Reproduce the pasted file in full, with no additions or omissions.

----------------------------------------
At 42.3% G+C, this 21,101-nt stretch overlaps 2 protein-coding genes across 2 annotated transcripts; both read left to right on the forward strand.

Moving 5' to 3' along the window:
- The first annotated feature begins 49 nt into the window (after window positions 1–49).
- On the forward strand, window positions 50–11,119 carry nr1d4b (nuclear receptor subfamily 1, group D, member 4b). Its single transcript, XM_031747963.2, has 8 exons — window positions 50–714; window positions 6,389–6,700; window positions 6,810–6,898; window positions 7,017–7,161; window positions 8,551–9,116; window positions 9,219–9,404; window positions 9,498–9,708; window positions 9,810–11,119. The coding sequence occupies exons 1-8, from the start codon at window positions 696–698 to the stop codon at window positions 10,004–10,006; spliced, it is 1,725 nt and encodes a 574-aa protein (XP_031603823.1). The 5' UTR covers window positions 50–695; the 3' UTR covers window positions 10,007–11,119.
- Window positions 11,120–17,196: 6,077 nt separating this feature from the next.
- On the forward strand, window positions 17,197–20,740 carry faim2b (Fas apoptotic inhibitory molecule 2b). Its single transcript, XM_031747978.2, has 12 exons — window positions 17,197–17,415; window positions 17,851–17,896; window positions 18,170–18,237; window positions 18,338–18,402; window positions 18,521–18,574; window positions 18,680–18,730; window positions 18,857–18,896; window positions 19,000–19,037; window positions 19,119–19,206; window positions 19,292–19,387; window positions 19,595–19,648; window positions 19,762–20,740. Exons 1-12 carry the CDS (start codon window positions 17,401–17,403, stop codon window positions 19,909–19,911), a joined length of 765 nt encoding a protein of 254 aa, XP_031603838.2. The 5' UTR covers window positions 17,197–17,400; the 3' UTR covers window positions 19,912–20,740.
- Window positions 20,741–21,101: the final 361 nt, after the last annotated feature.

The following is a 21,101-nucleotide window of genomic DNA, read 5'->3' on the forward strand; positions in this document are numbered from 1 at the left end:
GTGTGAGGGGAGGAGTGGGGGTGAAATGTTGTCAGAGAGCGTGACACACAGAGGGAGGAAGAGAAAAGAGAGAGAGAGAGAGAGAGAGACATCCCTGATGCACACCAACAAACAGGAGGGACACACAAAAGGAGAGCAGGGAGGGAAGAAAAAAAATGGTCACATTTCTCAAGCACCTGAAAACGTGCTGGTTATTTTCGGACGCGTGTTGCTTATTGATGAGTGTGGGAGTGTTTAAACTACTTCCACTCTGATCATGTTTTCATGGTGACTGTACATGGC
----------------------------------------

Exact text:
At 42.3% G+C, this 21,101-nt stretch overlaps 2 protein-coding genes across 2 annotated transcripts; both read left to right on the forward strand.

Moving 5' to 3' along the window:
- The first annotated feature begins 49 nt into the window (after window positions 1–49).
- On the forward strand, window positions 50–11,119 carry nr1d4b (nuclear receptor subfamily 1, group D, member 4b). Its single transcript, XM_031747963.2, has 8 exons — window positions 50–714; window positions 6,389–6,700; window positions 6,810–6,898; window positions 7,017–7,161; window positions 8,551–9,116; window positions 9,219–9,404; window positions 9,498–9,708; window positions 9,810–11,119. The coding sequence occupies exons 1-8, from the start codon at window positions 696–698 to the stop codon at window positions 10,004–10,006; spliced, it is 1,725 nt and encodes a 574-aa protein (XP_031603823.1). The 5' UTR covers window positions 50–695; the 3' UTR covers window positions 10,007–11,119.
- Window positions 11,120–17,196: 6,077 nt separating this feature from the next.
- On the forward strand, window positions 17,197–20,740 carry faim2b (Fas apoptotic inhibitory molecule 2b). Its single transcript, XM_031747978.2, has 12 exons — window positions 17,197–17,415; window positions 17,851–17,896; window positions 18,170–18,237; window positions 18,338–18,402; window positions 18,521–18,574; window positions 18,680–18,730; window positions 18,857–18,896; window positions 19,000–19,037; window positions 19,119–19,206; window positions 19,292–19,387; window positions 19,595–19,648; window positions 19,762–20,740. Exons 1-12 carry the CDS (start codon window positions 17,401–17,403, stop codon window positions 19,909–19,911), a joined length of 765 nt encoding a protein of 254 aa, XP_031603838.2. The 5' UTR covers window positions 17,197–17,400; the 3' UTR covers window positions 19,912–20,740.
- Window positions 20,741–21,101: the final 361 nt, after the last annotated feature.

The following is a 21,101-nucleotide window of genomic DNA, read 5'->3' on the forward strand; positions in this document are numbered from 1 at the left end:
GTGTGAGGGGAGGAGTGGGGGTGAAATGTTGTCAGAGAGCGTGACACACAGAGGGAGGAAGAGAAAAGAGAGAGAGAGAGAGAGAGAGACATCCCTGATGCACACCAACAAACAGGAGGGACACACAAAAGGAGAGCAGGGAGGGAAGAAAAAAAATGGTCACATTTCTCAAGCACCTGAAAACGTGCTGGTTATTTTCGGACGCGTGTTGCTTATTGATGAGTGTGGGAGTGTTTAAACTACTTCCACTCTGATCATGTTTTCATGGTGACTGTACATGGC